An important finding of our study is the relationship between inflammatory mediators and the defective genetic profile of gliomas. A strong association exists between states of chronic inflammation and cancer, and it is believed that mediators of inflammation may be responsible for this phenomenon. It has been previously reported that chronic inflammation along with aging and viral infections may be associated with methylation (41), and much work is being done to unveil how the aberrant methylation is induced and maintained.

In our study, IL-6 expression in tumor samples was positively correlated with MGMT, RARβ and RASSF1A methylation, suggesting a possible mechanism employed by IL-6 in the growth and survival of gliomas. Previous investigators have described the ability of IL-6 to induce the expression and activity of DNMT-1, the maintenance methylase, in the human erythroleukemia cell line K-562 (42). These findings suggest that IL-6 may affect epigenetic mechanisms beyond its previously described functions involving the mediation of inflammation and differentiation. In K-562 cells, IL-6 induces the expression of the Fli1/ERG-B transcription factor by direct activation of STAT-3, a transcriptional regulator shown previously to possess oncogenic potential (43). The activation of STAT-3 has been shown to be important in the oncogenesis of many types of cancer, including gliomas (44). Another study has demonstrated an important link between IL-6 signaling and p53 methylation in a human multiple myeloma cell line, suggesting that IL-6 can establish and maintain promoter methylation.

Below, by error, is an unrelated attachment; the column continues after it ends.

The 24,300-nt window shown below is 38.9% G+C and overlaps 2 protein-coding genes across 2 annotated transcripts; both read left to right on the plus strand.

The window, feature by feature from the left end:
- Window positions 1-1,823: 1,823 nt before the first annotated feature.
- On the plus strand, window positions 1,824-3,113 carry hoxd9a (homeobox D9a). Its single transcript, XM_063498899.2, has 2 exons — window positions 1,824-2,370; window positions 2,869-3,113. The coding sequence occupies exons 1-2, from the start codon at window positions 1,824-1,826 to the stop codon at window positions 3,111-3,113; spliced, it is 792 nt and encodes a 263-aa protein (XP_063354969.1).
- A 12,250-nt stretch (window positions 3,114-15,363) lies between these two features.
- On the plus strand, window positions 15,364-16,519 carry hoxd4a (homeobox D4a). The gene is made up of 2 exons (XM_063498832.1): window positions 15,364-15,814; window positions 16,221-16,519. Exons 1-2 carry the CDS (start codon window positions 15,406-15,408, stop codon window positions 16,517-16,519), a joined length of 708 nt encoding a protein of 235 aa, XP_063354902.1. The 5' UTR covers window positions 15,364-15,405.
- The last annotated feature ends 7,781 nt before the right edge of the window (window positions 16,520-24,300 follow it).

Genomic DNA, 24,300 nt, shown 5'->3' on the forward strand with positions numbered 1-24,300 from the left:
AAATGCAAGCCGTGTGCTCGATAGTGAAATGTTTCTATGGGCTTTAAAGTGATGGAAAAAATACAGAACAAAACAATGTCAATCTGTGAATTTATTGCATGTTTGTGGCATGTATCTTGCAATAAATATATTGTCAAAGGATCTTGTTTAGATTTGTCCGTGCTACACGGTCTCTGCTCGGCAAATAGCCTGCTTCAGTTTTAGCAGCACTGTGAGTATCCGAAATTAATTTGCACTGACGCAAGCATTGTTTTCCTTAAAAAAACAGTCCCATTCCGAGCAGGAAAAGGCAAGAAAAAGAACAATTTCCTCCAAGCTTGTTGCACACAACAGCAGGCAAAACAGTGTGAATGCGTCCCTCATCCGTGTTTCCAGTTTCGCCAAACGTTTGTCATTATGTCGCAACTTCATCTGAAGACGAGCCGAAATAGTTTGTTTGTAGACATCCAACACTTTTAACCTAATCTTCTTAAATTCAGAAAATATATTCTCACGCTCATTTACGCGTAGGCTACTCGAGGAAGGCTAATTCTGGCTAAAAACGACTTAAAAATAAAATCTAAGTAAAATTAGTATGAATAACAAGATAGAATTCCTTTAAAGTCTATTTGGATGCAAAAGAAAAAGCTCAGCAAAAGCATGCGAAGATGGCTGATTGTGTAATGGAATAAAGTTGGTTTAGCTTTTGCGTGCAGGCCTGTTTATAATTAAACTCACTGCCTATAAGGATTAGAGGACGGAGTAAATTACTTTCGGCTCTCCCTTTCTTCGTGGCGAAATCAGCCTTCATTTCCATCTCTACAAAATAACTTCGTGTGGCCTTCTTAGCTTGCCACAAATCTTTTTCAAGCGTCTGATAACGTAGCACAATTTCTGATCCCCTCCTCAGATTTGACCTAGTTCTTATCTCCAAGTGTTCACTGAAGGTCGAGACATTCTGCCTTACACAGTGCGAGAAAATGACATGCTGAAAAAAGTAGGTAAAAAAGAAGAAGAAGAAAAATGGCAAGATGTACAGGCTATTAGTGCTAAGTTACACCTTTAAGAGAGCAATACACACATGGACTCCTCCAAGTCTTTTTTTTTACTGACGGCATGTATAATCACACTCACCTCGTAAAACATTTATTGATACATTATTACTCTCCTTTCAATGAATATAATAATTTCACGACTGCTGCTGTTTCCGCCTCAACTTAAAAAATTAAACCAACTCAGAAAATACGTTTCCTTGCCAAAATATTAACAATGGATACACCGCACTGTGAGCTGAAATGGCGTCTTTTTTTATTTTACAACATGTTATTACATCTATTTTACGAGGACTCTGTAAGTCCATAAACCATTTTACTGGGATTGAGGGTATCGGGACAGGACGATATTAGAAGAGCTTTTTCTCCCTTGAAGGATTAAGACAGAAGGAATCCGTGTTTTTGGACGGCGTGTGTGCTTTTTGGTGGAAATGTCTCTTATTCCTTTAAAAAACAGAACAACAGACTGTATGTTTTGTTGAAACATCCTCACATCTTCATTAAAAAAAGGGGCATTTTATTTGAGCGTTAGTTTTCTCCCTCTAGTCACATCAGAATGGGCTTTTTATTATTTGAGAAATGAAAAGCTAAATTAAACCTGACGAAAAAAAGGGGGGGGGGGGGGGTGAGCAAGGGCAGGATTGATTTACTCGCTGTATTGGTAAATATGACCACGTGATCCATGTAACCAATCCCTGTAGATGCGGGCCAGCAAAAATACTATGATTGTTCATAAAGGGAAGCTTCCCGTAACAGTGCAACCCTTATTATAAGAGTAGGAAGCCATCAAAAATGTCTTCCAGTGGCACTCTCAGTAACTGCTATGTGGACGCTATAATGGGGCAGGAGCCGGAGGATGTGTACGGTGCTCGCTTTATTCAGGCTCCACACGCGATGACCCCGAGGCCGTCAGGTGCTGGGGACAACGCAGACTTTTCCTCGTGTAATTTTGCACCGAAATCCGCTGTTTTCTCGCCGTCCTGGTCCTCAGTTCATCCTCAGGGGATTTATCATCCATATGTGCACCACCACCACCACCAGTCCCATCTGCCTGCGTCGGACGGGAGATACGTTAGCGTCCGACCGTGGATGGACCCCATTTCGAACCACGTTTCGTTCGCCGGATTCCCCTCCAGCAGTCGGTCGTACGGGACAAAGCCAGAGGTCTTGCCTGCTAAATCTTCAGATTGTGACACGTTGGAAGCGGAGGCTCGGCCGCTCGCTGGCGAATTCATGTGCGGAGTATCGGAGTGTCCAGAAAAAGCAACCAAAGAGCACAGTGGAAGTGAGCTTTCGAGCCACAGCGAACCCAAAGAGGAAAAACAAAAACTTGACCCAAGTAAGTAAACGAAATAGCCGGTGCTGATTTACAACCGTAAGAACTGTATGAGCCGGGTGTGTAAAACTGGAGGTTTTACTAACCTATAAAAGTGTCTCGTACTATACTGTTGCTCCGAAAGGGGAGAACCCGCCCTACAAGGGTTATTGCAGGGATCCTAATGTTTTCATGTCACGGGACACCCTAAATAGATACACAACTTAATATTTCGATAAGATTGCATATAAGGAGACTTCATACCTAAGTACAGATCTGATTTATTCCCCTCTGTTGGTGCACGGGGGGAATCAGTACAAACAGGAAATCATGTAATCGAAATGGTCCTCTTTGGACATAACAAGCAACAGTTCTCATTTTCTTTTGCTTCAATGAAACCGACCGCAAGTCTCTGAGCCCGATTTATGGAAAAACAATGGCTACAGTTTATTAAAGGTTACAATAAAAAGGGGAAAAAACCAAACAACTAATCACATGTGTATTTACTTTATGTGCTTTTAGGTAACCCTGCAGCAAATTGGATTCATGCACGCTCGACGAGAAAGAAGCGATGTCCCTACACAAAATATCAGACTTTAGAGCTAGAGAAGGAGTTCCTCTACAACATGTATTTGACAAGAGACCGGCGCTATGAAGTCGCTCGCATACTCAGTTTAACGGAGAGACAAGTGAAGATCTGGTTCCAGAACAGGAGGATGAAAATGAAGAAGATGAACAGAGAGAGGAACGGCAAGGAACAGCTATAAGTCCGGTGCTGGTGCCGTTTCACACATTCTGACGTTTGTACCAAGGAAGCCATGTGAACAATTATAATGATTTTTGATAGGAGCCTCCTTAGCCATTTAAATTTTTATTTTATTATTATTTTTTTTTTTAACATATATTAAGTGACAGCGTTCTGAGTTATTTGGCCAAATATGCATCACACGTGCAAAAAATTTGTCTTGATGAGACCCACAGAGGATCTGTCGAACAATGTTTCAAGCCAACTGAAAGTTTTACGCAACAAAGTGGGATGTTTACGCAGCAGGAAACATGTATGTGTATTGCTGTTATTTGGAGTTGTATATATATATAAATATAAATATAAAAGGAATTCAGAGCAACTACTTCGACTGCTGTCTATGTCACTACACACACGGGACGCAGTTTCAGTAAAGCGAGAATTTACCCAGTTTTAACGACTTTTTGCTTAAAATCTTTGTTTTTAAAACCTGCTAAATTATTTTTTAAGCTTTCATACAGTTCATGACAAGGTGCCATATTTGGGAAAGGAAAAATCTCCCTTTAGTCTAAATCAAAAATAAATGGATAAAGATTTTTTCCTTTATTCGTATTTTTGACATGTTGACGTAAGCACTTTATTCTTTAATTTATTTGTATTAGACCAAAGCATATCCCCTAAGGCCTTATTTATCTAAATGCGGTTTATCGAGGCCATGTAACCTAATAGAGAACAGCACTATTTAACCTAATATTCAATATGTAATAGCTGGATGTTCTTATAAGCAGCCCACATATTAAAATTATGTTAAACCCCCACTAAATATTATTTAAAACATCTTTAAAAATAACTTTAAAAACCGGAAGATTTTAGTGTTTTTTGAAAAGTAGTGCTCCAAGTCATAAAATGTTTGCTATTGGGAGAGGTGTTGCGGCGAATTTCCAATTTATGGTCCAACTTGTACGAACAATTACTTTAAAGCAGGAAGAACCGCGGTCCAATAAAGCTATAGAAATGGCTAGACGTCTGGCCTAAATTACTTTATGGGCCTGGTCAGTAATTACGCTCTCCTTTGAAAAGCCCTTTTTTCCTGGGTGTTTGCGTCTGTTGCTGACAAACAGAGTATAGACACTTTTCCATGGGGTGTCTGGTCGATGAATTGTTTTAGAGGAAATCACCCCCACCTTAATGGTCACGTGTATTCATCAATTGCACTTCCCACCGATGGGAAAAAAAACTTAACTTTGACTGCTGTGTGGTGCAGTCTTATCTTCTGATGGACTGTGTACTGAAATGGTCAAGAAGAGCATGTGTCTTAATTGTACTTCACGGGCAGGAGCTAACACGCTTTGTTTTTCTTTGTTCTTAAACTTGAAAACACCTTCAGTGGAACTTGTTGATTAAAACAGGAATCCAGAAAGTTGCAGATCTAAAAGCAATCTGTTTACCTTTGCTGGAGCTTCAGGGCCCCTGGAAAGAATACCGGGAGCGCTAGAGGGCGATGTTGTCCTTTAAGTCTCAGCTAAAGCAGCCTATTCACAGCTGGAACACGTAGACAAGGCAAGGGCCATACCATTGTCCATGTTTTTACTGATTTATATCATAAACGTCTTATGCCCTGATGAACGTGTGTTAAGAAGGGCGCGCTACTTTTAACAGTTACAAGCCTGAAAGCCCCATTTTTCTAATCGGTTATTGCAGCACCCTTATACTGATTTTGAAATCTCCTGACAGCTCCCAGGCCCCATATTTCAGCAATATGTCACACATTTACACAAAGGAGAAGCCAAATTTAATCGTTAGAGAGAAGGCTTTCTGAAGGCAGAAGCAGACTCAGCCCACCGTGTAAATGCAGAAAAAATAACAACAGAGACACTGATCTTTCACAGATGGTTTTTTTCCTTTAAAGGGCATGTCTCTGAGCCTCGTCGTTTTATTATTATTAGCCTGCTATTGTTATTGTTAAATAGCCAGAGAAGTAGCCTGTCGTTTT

The prognostic value of IL-6 in gastric cancer is supported by data obtained through analysis of the associations of serum IL-6 levels with methylation status of p16, death-associated protein kinase (DAPK), MGMT, and E-cadherin. Low serum IL-6 levels were associated with p16 or DAPK gene methylation in patients with this type of cancer (45).

On the other hand, although IL-6 levels seem to be crucial for maintenance of gene promoter methylation, the mechanisms regulating IL-6 expression remain unclear. Studies on the transcriptional control of IL-6 have identified at least four transcription factor binding sites located within the IL-6 promoter region, including nuclear factor kappa B, cAMP response element-binding protein, CCAAT/enhancer binding protein, and activator protein 1 binding sites, whose roles in the regulation of IL-6 expression are complex and dependent on cell type and alterations in microenvironments. Several studies also suggest a role for DNA methylation in the epigenetic regulation of cytokine gene expression (46).